Extravascular fibrinogen in the white matter of Alzheimer's disease and normal aged brains : implications for fibrinogen as a biomarker for Alzheimer's disease
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The blood‐brain barrier (BBB) regulates cerebrovascular permeability and leakage of blood‐derived fibrinogen has been associated with cerebral arteriolosclerosis small vessel disease (SVD) and subsequent white matter lesions (WML). Furthermore, BBB‐dysfunction is associated with the pathogenesis of Alzheimer's disease (AD) with the presence of CSF plasma proteins suggested to be a potential biomarker of AD. We aimed to determine if extravascular fibrinogen in the white matter was associated with the development of AD hallmark pathologies, i.e., hyperphosphorylated tau (HPτ) and amyloid‐β (Aβ), SVD, cerebral amyloid angiopathy (CAA) and measures of white matter damage. Using human post‐mortem brains, parietal tissue from 20 AD and 22 non‐demented controls was quantitatively assessed for HPτ, Aβ, white matter damage severity, axonal density, demyelination and the burden of extravascular fibrinogen in both WML and normal appearing white matter (NAWM). SVD severity was determined by calculating sclerotic indices. WML‐ and NAWM fibrinogen burden was not significantly different between AD and controls nor was it associated with the burden of HPτ or Aβ pathology, or any measures of white matter damage. Increasing severity of SVD was associated with and a predictor (both p < 0.05) of both higher WML‐ and NAWM fibrinogen burden (both P<0.05) in controls only. In cases with minimal SVD NAWM fibrinogen burden was significantly higher in the AD cases (p<0.05). BBB dysfunction was present in both non‐demented and AD brains and was not associated with the burden of AD‐associated cortical pathologies. BBB dysfunction was strongly associated with SVD but only in the non‐demented controls. In cases with minimal SVD, BBB dysfunction was significantly worse in AD cases possibly indicating the influence of CAA. In conclusions, extravascular fibrinogen is not associated with AD hallmark pathologies but indicates SVD, suggesting that the presence of fibrinogen in the CSF is not a surrogate marker for AD pathology.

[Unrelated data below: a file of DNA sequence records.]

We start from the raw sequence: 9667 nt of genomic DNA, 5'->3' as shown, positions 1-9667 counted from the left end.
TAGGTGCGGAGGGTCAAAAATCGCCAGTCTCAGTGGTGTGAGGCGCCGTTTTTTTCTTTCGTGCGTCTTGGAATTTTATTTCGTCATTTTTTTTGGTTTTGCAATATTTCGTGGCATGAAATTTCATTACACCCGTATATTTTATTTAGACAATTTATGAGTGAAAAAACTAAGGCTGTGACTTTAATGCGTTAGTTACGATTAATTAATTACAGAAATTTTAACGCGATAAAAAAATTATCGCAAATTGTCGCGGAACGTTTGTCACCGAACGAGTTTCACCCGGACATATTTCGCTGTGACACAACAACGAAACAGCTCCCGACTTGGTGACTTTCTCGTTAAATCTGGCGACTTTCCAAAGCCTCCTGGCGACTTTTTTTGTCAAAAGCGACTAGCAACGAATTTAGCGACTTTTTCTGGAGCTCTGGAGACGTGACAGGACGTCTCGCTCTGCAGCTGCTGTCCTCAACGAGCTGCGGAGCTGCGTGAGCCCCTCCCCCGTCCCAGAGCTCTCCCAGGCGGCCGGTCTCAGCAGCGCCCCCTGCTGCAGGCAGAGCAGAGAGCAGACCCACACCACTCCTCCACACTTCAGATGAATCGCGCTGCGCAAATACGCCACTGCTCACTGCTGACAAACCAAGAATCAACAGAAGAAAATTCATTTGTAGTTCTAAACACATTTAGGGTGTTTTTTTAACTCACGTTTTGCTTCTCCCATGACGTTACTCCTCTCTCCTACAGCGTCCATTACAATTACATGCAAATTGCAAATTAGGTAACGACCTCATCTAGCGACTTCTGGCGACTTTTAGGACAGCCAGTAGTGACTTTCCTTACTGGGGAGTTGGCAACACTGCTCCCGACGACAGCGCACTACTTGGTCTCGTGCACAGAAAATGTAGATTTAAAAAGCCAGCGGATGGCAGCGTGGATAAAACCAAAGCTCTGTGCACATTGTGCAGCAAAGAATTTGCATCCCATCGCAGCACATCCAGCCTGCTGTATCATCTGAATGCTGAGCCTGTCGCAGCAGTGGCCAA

McAleese , K E , Graham , S , Dey , M , Walker , L , Erskine , D , Johnson , M , Johnston , E , Thomas , A J , McKeith , I G , DeCarli , C & Attems , J 2019 , ' Extravascular fibrinogen in the white matter of Alzheimer's disease and normal aged brains : implications for fibrinogen as a biomarker for Alzheimer's disease ' , Brain Pathology , vol. 29 , no. 3 , pp. 414-424 . https://doi.org/10.1111/bpa.12685
Copyright © 2018 International Society of Neuropathology. This work has been made available online in accordance with the publisher’s policies. This is the author created, accepted version manuscript following peer review and may differ slightly from the final published version. The final published version of this work is available at https://doi.org/10.1111/bpa.12685
DescriptionThe research was supported by the Alzheimer’s Society (grant numbers AS-PG-2013-011 and AS-JF-18-01). Tissue for this study was provided by the Newcastle Brain Tissue Resource, which is funded in part by a grant from the UK Medical Research Council (G0400074) and by Brains for Dementia research, a joint venture between Alzheimer’s Society and Alzheimer’s Research UK.
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